7. IPTV and ICN
7.1. IPTV Challenges
IPTV refers to the delivery of quality content broadcast over the
Internet and is typically associated with strict quality
requirements, i.e., with a perceived latency of less than 500 ms and
a packet loss rate that is multiple orders lower than the current
loss rates experienced in the most commonly used access networks (see
[ATIS-IIF]). We can summarize the major challenges for the delivery
of IPTV service as follows.
Channel change latency represents a major concern for the IPTV
service. Perceived latency during channel change should be less than
500 ms. To achieve this objective over the IP infrastructure, we
have multiple choices:
i receive fast unicast streams from a dedicated server (most
effective but not resource efficient);
ii connect to other peers in the network (efficiency depends on
peer support, effective and resource efficient, if also
supported with a dedicated server); and
iii connect to multiple multicast sessions at once (effective but
not resource efficient and depends on the accuracy of the
prediction model used to track user activity).
The second major challenge is the error recovery. Typical IPTV
service requirements dictate the mean time between artifacts to be
approximately 2 hours (see [ATIS-IIF]). This suggests the perceived
loss rate to be less than or equal to 10^-7. Current IP-based
solutions rely on the following proactive and reactive recovery
techniques: (i) joining the Forward Error Correction (FEC) multicast
stream corresponding to the perceived packet loss rate (not
efficient, as the recovery strength is chosen based on worst-case
loss scenarios); (ii) making unicast recovery requests to dedicated
servers (requires active support from the service provider); (iii)
probing peers to acquire repair packets (finding matching peers and
enabling their cooperation is another challenge).
7.2. ICN Benefits for IPTV Delivery
ICN presents significant advantages for the delivery of IPTV traffic.
For instance, ICN inherently supports multicast and allows for quick
recovery from packet losses (with the help of in-network caching).
Similarly, peer support is also provided in the shape of in-network
caches that typically act as the middleman between two peers,
therefore enabling earlier access to IPTV content.
However, despite these advantages, delivery of IPTV service over ICNs
brings forth new challenges. We can list some of these challenges as
o Messaging overhead: ICN is a pull-based architecture and relies on
a unique balance between requests and responses. A user needs to
make a request for each Data packet. In the case of IPTV, with
rates up to (and likely to be) above 15 Mbps, we observe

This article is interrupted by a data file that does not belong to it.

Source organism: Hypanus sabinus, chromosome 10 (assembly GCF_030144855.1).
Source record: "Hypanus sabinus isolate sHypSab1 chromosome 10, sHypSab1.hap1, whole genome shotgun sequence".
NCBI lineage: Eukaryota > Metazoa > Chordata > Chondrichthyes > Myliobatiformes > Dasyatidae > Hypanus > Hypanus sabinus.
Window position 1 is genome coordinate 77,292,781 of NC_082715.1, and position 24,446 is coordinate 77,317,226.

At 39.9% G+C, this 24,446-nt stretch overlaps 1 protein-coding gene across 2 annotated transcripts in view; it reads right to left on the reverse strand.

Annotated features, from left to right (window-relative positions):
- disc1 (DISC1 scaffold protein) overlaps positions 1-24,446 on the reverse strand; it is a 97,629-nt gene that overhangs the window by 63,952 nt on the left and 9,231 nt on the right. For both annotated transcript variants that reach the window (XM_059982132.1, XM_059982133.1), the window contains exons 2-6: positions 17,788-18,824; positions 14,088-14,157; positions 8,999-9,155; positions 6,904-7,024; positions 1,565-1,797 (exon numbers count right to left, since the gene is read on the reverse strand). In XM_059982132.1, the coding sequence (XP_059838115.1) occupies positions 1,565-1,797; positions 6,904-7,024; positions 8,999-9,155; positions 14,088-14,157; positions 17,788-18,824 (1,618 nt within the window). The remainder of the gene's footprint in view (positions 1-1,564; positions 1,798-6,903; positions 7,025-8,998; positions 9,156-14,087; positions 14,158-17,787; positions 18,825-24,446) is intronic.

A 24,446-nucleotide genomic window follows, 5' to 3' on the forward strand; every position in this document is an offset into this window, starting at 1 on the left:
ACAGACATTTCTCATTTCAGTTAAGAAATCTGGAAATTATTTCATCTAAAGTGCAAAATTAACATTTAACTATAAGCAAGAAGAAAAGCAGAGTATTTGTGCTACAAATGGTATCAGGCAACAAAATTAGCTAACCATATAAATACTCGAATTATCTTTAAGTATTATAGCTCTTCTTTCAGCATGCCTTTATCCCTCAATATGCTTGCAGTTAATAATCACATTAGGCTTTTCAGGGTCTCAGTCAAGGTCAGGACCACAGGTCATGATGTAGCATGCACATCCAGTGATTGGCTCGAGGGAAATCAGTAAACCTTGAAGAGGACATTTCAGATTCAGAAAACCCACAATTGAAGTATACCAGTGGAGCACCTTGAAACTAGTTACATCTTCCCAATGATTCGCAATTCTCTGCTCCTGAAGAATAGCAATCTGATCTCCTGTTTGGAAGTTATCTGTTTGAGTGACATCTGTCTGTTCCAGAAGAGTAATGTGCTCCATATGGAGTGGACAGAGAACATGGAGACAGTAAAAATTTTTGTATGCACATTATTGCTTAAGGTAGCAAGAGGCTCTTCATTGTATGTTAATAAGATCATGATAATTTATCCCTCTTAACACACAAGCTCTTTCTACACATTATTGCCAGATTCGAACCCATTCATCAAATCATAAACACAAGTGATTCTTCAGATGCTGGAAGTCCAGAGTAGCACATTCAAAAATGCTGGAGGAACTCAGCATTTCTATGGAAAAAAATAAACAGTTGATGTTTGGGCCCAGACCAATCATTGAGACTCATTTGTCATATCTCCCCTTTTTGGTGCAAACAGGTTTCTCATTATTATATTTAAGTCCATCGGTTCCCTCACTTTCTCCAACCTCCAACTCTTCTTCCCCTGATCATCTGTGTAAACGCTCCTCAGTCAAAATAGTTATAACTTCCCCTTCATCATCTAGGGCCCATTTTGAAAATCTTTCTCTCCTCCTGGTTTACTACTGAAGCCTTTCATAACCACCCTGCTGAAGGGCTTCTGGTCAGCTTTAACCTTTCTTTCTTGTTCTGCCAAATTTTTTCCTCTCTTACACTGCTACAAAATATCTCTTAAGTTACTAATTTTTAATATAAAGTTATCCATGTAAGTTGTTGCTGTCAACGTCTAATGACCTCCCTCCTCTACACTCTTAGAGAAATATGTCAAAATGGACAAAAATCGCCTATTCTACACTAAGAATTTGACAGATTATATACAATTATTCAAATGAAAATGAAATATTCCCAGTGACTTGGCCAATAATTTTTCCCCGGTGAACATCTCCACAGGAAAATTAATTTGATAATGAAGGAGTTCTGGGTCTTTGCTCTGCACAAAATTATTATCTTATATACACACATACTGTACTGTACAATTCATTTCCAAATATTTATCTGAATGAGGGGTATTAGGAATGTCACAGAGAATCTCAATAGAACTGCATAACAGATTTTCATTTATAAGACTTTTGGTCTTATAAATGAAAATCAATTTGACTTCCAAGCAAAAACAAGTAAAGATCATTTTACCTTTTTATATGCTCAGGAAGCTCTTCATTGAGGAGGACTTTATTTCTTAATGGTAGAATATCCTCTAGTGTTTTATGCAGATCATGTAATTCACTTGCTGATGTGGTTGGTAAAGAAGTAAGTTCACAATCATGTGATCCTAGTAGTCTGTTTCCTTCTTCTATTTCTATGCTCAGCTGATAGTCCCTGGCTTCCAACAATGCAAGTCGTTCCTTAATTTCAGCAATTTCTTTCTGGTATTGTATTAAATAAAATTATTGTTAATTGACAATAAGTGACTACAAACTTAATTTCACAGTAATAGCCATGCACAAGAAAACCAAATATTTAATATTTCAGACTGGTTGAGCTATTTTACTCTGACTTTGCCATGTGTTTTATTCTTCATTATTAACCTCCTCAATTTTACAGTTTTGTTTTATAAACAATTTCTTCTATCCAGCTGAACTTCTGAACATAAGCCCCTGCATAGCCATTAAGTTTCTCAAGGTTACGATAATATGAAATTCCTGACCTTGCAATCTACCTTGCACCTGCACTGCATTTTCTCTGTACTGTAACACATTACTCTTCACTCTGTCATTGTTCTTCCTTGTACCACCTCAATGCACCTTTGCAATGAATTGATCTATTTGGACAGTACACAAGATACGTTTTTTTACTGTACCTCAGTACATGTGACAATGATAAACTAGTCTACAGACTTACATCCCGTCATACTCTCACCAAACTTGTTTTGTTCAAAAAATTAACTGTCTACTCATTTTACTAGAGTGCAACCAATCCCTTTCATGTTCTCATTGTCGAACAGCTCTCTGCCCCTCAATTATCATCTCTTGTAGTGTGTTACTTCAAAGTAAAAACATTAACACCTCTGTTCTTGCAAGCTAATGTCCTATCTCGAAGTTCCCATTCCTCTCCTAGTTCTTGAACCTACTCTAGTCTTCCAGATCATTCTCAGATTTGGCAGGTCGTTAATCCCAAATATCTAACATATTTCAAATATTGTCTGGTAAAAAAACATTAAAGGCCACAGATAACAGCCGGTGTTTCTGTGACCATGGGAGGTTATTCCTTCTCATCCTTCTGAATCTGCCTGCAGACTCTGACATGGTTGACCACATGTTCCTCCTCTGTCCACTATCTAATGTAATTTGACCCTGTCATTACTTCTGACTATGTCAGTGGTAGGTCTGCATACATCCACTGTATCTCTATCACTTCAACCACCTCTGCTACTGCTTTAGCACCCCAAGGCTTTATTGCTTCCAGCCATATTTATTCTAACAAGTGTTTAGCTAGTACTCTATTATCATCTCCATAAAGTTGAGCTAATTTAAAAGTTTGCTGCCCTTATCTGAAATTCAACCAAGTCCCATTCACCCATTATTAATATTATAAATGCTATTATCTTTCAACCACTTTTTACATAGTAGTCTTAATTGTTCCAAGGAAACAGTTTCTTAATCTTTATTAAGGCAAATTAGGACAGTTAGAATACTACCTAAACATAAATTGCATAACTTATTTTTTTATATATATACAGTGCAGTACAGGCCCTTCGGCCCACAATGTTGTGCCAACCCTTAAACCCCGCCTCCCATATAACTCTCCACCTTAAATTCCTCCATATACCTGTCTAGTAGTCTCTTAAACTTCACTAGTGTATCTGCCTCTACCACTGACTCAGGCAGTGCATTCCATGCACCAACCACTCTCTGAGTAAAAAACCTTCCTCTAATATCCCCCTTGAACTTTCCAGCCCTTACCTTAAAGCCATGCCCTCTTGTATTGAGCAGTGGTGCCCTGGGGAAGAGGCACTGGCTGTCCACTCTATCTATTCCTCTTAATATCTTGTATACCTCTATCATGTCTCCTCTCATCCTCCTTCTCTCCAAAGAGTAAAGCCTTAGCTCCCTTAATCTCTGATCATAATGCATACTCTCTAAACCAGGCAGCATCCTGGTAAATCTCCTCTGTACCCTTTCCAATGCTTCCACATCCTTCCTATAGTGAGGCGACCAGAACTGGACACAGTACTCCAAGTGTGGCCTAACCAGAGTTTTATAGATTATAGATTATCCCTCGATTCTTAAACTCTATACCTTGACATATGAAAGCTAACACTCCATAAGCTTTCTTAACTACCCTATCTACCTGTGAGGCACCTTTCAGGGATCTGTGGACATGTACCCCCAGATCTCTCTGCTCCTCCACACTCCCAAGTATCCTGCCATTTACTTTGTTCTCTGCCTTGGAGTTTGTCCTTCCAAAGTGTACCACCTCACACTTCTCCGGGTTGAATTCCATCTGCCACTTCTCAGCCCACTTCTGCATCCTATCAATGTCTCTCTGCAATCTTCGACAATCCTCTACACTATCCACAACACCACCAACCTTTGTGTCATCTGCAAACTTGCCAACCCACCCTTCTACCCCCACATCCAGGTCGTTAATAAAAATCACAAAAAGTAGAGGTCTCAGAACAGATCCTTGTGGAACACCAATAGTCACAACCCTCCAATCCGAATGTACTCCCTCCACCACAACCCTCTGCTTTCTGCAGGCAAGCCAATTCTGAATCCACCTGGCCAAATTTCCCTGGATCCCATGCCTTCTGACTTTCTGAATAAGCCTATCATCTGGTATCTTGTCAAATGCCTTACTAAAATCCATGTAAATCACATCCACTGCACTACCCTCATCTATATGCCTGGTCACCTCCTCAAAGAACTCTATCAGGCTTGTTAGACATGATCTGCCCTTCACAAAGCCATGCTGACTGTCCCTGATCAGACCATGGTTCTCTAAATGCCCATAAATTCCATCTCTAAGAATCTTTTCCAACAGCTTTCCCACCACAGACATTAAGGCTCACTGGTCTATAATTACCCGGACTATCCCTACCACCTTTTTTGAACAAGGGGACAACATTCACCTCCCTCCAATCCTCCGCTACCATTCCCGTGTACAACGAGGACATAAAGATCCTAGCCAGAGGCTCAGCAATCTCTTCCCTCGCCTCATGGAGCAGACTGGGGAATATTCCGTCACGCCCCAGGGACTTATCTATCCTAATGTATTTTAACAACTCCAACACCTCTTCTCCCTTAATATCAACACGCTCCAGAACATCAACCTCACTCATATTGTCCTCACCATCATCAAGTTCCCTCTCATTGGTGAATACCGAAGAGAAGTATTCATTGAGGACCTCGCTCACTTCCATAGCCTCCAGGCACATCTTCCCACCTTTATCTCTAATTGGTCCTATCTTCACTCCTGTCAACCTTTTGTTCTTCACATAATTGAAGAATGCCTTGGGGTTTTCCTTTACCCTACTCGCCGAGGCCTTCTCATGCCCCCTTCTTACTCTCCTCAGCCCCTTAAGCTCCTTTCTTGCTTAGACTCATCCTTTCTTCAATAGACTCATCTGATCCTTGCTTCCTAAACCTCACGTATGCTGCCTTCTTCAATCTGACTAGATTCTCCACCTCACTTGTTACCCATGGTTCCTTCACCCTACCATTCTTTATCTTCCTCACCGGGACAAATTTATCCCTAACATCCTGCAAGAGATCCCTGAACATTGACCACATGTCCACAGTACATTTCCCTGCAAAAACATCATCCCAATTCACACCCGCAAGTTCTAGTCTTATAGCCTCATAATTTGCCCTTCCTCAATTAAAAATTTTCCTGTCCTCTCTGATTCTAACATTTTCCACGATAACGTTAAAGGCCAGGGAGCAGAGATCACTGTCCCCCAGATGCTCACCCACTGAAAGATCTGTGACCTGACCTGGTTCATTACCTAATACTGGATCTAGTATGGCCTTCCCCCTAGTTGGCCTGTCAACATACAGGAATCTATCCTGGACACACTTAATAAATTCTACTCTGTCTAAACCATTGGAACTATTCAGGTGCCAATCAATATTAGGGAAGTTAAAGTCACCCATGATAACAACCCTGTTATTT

significant traffic upstream to bring those streams. As the
number of streams increases (including the same session at
different quality levels and other formats), so does the burden on
the routers. Even if the majority of requests are aggregated at
the core, routers close to the edge (where we observe the biggest
divergence in user requests) will experience a significant
increase in overhead to process these requests. The same is true
at the user side, as the uplink usage multiplies in the number of
sessions a user requests (for instance, to minimize the impact of
o Cache control: As the IPTV content expires at a rapid rate (with a
likely expiry threshold of 1 s), we need solutions to effectively
flush out such content to also prevent degradation impact on other
cached content, with the help of intelligently chosen naming
conventions. However, to allow for fast recovery and optimize
access time to sessions (from current or new users), the timing of
such expirations needs to be adaptive to network load and user
demand. However, we also need to support quick access to earlier
content, whenever needed; for instance, when the user accesses the
rewind feature (note that in-network caches will not be of
significant help in such scenarios due to the overhead required to
maintain such content).
o Access accuracy: To receive the up-to-date session data, users
need to be aware of such information at the time of their request.
Unlike IP multicast, since the users join a session indirectly,
session information is critical to minimize buffering delays and
reduce the startup latency. Without such information, and without
any active cooperation from the intermediate routers, stale data
can seriously undermine the efficiency of content delivery.
Furthermore, finding a cache does not necessarily equate to
joining a session, as the look-ahead latency for the initial
content access point may have a shorter lifetime than originally
intended. For instance, if the user that has initiated the
indirect multicast leaves the session early, the requests from the
remaining users need to experience an additional latency of one
RTT as they travel towards the content source. If the startup
latency is chosen depending on the closeness to the intermediate
router, going to the content source in-session can lead to
It should be noted that IPTV includes more than just multicast. Many
implementations include "trick plays" (fast forward, pause, rewind)
that often transform a multicast session into multiple unicast
sessions. In this context, ICN is beneficial, as the caching offers
an implicit multicast but without tight synchronization constraints
in between two different users. One user may rewind and start
playing forward again, thus drawing from a nearby cache of the
content recently viewed by another user (whereas in a strict
multicast session, the opportunity of one user lagging off behind
would be more difficult to implement).
8. Digital Rights Management in ICN
This section discusses the need for DRM functionalities for